Battle of the Bottle: Mass. Senator Seeks to Ban Bottled Water

Will a dispute over the Massachusetts bottle bill cause the state to ban bottled water?

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With hot summer days ahead, it’s hard to imagine not being able to wander into any convenience store to buy a bottle of water. But that situation might become a reality in Massachusetts if a new state amendment goes through.

State Senator Cynthia Creem wants to add bottled water to the state’s bottle redemption law, a 30-year-old piece of legislation that allows residents to redeem used bottles and cans for a 5-cent refund. As of now, the legislation only provides incentives for citizens to recycle bottles of beer, malt beverages, carbonated sodas and mineral water, exempting one-third of all bottles sold in the state. But Creem is hoping to change that.

(PHOTOS: Belu: Environment-Friendly Bottled Water)

Earlier this week, Senator Creem proposed an amendment that would ban the sale of bottled water after July 2013 if they aren’t added to the so-called bottle bill, insisting that if bottled water had existed 30 years ago, it would have been included in the original legislation.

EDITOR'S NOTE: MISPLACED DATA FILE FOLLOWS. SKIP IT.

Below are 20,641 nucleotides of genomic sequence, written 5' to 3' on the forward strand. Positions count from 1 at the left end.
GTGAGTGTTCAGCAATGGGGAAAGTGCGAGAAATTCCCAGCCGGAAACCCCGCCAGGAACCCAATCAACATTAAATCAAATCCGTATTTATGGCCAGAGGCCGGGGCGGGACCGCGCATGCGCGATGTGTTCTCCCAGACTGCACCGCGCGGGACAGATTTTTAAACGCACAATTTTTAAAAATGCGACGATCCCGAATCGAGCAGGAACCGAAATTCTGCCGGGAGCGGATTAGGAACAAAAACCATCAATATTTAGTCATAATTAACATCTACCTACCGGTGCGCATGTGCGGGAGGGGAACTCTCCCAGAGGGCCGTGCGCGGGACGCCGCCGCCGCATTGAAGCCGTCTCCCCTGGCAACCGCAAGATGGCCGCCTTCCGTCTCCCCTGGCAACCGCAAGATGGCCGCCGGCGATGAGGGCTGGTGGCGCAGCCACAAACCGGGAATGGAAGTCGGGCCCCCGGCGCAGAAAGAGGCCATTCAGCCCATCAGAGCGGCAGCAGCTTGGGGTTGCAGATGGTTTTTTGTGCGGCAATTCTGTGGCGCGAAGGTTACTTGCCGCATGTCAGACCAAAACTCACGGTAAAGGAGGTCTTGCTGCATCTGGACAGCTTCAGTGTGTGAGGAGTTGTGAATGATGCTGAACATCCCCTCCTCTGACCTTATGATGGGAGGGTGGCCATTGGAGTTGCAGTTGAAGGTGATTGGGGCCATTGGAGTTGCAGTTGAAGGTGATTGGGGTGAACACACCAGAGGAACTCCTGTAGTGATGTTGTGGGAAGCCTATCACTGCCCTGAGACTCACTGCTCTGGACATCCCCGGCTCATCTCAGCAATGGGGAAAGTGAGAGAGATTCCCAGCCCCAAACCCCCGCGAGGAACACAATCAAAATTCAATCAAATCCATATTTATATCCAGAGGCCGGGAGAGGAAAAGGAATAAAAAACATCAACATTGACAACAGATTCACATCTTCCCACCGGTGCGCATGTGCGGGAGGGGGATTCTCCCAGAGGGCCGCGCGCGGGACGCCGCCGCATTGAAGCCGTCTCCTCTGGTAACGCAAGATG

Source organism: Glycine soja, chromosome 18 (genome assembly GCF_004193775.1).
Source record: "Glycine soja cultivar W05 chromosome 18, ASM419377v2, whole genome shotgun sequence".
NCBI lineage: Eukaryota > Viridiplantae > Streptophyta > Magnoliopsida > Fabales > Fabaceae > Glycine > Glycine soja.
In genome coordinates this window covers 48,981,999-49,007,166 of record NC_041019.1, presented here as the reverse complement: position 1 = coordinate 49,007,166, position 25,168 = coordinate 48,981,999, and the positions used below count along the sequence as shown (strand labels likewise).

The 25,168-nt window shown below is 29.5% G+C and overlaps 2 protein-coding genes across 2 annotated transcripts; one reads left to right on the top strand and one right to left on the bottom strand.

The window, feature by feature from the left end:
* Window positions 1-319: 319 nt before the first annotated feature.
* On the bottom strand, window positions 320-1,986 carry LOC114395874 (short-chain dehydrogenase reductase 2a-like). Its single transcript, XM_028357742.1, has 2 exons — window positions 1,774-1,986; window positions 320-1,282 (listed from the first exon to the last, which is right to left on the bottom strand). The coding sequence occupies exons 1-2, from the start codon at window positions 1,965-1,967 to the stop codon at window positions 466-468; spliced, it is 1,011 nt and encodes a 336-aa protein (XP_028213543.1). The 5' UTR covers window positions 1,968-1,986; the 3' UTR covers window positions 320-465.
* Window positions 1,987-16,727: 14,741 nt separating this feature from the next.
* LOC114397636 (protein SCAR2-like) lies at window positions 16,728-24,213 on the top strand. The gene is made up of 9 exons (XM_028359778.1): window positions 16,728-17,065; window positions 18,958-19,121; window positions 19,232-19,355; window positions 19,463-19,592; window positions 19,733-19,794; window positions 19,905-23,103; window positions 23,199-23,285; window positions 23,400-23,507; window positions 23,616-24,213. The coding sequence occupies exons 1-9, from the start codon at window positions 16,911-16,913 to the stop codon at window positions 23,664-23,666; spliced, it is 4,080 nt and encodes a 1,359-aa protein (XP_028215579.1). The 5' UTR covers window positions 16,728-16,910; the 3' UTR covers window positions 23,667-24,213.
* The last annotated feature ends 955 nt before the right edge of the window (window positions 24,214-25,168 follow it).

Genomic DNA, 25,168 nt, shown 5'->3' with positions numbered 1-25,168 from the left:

Massachusetts Governor Deval Patrick supports the proposed changes, but other legislators claim that the proposal resembles a tax that would get passed down to consumers. Retailers and food stores agree. So the long-debated change remains stuck in committee.

While a proposed ban on bottled water seems severe, Senator Creem points out that 80% of bottles that are covered are recycled, and extending the legislation would be beneficial to the environment.

“If you look along the Charles River, you’ll see bottles strewn around,” Creem told the Boston Herald. “It should have been included by now.”

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